Healthcare reform or as it’s formally known, the Affordable Care Act, is a volatile and polarizing issue among healthcare insurers. When President Barack Obama’s Affordable Care Act passed in 2010 it sent ripples throughout the healthcare insurance industry. No other single issue has caused so much controversy in recent years among insurers and politicians alike. It is a multibillion dollar enforcement that will affect nearly every American at some point in their lifetimes. Opinions vary from enthrallment to treasonous. There are a multitude of websites that portray all types of bias, pseudo-authoritative dictation and questionable authenticity. I will present a comparison of two well known but differing websites for this study: Whitehouse.org and Wikipedia.com. Authenticity, authority and objectivity will be discussed and presented in this research paper.
The first website in this discussion is Whitehouse.org. Since this is the federal government’s official presidential website, the authority is without question. It is important to note that while that authority is challenged by member of opposing political party, the implied authority has been established by the constitution of the United States. Whitehouse.org provides a comprehensive “myths and facts” page regarding the Affordable Care Act. The site’s authority is undoubtedly written and constructed by technical analysts rather than the President himself. This is more of implied reason instead of stated fact as no one named author is listed for the site. The federal government has defined authority over all United States citizens and as such the President’s authority and respect is implied through the site. In regards to its authority, Whitehouse.org clearly obtains the highest level.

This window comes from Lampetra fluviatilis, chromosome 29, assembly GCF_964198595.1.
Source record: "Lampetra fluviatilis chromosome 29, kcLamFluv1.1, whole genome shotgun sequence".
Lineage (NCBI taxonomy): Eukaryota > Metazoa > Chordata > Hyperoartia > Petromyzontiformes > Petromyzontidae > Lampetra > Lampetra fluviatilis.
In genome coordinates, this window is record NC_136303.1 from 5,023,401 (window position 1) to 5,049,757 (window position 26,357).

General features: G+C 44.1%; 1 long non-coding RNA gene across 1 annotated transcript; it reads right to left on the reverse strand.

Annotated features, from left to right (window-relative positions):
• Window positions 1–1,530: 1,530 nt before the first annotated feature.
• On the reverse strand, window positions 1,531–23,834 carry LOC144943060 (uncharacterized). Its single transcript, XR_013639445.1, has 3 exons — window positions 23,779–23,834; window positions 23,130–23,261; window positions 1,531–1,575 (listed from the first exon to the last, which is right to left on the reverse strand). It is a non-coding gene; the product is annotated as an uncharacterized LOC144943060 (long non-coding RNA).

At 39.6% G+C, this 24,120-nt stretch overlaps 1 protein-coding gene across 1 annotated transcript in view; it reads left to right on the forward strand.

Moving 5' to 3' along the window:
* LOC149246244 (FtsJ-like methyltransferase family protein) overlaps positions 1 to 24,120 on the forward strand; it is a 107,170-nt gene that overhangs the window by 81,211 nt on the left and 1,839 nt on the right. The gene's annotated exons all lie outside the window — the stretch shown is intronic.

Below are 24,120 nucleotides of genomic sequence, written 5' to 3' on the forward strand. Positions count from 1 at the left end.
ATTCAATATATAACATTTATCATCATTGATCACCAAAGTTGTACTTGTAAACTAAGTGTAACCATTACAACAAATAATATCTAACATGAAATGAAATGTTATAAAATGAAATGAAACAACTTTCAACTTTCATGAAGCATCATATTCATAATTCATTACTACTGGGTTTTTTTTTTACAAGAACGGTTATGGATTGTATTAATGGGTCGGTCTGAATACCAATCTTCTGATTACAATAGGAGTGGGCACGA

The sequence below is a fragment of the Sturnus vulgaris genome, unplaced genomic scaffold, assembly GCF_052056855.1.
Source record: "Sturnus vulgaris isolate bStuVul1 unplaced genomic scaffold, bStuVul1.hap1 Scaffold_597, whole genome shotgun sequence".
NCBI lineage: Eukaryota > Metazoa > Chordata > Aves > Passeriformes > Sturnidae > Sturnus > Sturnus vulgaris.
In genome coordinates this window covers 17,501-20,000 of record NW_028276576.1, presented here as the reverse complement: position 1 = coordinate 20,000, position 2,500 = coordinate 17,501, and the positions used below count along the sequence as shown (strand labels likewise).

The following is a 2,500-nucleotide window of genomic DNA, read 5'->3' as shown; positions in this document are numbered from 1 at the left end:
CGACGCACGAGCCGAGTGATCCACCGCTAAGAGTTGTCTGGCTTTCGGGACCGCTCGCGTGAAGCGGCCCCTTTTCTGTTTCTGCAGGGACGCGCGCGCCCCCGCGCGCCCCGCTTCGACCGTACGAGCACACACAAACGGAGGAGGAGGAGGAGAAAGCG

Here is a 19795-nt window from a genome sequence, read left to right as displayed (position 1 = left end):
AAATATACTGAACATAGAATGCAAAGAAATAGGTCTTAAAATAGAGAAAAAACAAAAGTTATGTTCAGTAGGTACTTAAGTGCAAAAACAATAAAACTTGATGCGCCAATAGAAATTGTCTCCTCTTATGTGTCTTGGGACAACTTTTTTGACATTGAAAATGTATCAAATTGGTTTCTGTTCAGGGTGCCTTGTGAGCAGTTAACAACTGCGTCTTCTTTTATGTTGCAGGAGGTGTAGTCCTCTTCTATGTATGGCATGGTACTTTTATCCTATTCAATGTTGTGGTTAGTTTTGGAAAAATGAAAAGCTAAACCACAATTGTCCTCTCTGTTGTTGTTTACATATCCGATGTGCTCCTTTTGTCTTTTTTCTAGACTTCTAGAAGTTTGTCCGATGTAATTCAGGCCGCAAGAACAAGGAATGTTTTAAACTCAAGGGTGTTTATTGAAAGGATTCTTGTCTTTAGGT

In reviewing Whitehouse.org accuracy is highly debated by all United States political parties. Plenty of facts are presented yet without access to confidential information that accuracy can not be verified. It is certainly current and relevant concerning documentation and data. When evaluating comprehensiveness, the site provides a balanced and comprehensive view. Statistics and valuable metrics along with links to pertinent news articles are posted on the website validating the comprehensiveness of the data. The intended audience of the site is the United States adult citizen, therefore the audience must be interested in the information regardless of the expertise of the reader. Grammar, punctuation and structure is professionally constructed with a plethora of documentation and properly cited credible sources such as IRS statistics and government data. The documentation and information provided on the site is very credible with the only negative reviews coming from extreme fundamentalists with opposing views.
In reviewing objectivity, I have to conclude that Whitehouse.org has a distinct almost palpable bias. The presidential staff maintain the site and censor any and all information that is posted on the site. That alone has a tendency to neutralize objectivity since nearly all metrics point to the success of the Affordable Care Act. The site is reasonable though in that while only positive data is presented there are no extreme views or attempts to discredit opposing views with slanderous text. It most certainly poses a classic sociopolitical slant towards the president’s successes while carefully avoiding any negative issues such as missed deadlines and a faulty user portal for the Affordable Care Act enrollment. While the actual authors of the site are almost certainly staff of the White House, it is implied that President gives his approval for it.